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5 Natural Insecticides That Keep Your Houseplants Pest-Free

Dealing with houseplant pests? These eco-friendly and natural insecticides will take care of the problem, no toxic chemicals needed.

Written by
Kristine Nguyen
Published

Are insects bugging your plants? Your typical line of attack may be picking up a pest control spray and going at 'em. But opting for a more natural insecticide will help you get rid of houseplant pests the eco-friendly way.

Instead of relying on pesticides, which wreak havoc on the environment and threaten biodiversity, going the all-natural route allows you to keep your plants (and the planet) healthy and happy. The best part? You can get rid of fungus gnats and other pesky insects by using things you probably already have in your kitchen.

Here are the best natural insecticides to try—no toxic chemicals needed.

5 Natural Insecticides for Your Plants

1. Vinegar Traps

Fungus gnats are known for being quite the nuisance, wreaking havoc on your plants. You can get rid of them by making a fungus gnat trap at home in seconds using something that's already in your pantry.

Start by filling up a Mason jar or cup halfway with apple cider vinegar or red wine, as fungus gnats are attracted to sweet smells. Then, make a cone with a piece of paper and set it inside the cup, ensuring it doesn't touch the liquid. After flying down into the cup, the gnats won't be able to fly back up.

2. Neem Oil Spray

Amanda Switzer, the plant pro behind the popular plant YouTube account Planterina, recommends getting rid of pests (like aphids and mealybugs) with neem oil—a vegetable oil that also happens to be a natural pesticide.

"What I do is I dilute the neem oil—1% neem oil to 99% water. Then you can add a little bit of dish soap because oil and water don't mix," she shares in a video. Try to remove as many of the insects as you can, then spray your foliage with the mixture.

3. Diatomaceous Earth Powder

Diatomaceous Earth may sound like something out of a sci-fi flick, but it's actually just a naturally-occurring rock that has been crumbled into a powder. So, how does it work as a natural insecticide? To make a long story short, it looks similar to shards of glass under a microscope. When it punctures a bug's body, it dehydrates it and causes it to die.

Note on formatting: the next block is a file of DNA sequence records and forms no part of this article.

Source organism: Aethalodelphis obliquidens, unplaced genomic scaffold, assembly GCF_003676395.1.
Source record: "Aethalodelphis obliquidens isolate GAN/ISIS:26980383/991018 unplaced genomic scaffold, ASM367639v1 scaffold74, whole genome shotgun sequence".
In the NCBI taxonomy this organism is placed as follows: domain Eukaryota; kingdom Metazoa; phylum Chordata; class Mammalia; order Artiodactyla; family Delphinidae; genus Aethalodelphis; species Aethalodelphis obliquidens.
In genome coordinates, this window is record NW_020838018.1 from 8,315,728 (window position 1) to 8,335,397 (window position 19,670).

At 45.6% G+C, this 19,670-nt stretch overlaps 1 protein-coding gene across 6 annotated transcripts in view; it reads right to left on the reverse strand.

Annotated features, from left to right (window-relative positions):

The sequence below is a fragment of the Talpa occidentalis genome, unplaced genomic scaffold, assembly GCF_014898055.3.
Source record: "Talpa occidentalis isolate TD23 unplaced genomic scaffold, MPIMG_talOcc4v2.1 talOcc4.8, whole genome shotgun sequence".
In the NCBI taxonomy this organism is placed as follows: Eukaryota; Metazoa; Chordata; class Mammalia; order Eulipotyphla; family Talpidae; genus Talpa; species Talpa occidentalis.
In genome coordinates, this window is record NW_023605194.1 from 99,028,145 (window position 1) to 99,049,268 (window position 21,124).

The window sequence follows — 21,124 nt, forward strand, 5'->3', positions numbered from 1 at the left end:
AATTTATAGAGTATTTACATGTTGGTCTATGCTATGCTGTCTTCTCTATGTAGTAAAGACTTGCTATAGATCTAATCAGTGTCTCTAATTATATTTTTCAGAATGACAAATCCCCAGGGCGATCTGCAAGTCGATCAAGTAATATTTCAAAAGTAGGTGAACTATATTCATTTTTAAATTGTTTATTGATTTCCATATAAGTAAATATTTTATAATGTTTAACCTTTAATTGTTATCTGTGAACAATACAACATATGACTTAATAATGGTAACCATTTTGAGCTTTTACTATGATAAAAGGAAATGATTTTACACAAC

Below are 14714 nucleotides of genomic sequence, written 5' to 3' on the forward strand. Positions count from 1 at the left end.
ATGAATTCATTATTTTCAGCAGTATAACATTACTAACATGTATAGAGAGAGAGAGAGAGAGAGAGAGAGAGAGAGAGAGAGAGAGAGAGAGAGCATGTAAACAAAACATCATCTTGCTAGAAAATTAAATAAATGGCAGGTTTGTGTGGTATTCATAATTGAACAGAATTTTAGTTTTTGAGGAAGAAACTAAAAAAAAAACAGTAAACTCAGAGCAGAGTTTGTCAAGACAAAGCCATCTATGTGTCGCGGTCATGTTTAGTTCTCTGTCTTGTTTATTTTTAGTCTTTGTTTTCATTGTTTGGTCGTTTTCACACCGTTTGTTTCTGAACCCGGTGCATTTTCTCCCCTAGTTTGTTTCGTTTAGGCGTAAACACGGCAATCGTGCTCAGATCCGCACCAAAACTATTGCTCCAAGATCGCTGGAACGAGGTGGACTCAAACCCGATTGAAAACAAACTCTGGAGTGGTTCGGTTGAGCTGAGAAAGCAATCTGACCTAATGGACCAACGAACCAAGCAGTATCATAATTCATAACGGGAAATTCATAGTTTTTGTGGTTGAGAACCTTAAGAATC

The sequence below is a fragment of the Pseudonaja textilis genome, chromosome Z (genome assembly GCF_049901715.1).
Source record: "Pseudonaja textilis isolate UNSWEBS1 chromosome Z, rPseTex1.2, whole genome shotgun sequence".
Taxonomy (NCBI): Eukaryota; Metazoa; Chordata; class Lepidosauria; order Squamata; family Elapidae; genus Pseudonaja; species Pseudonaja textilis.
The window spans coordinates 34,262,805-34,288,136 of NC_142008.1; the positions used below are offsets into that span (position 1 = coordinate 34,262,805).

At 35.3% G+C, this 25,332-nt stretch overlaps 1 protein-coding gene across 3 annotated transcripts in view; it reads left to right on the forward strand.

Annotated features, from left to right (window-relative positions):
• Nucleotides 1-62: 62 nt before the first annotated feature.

Grab the food-grade version (which is considered safe for humans, according to the FDA, USDA, and EPA) and simply sprinkle it on top of your plant's soil. Because it's a fine dust, it's recommended that you wear gloves, a face mask, and protective goggles when doing so. That way, it won't irritate your skin, eyes, or lungs.

4. Garlic Oil Spray

James Prigioni, the content creator behind The Gardening Channel with James Prigioni, says garlic oil spray is one of the best natural insecticides for controlling pests.

"We're using garlic for specific reasons," he says in his video. "This garlic has in it a compound called allicin, and that compound helps to confuse insects and also helps to repel them a little bit."

All you have to do is finely chop 10 to 15 fresh garlic cloves. Then, add the chopped garlic to a jar with some mineral oil and let it sit for 24 hours. The next day, strain the garlic out of the oil and add it to water with some kind of dish soap. Shake it up, and you'll have yourself a great broad-spectrum spray for your plants.

5. Soap Spray

Making a soap spray is a simple way to get rid of a handful of different insects, including beetles, mites, and aphids. You likely already have everything you need right at home.

Grab a spray bottle and fill it with 1.5 teaspoons liquid soap, like castile soap. Then add one quart of water. What you're left with is an easy-to-use spray that controls insects without harming your plants.

The only catch: According to Clemson University, never use it when the plant is in direct sunlight or in high-humidity situations. Also, be sure to coat both the upper and lower leaf surfaces.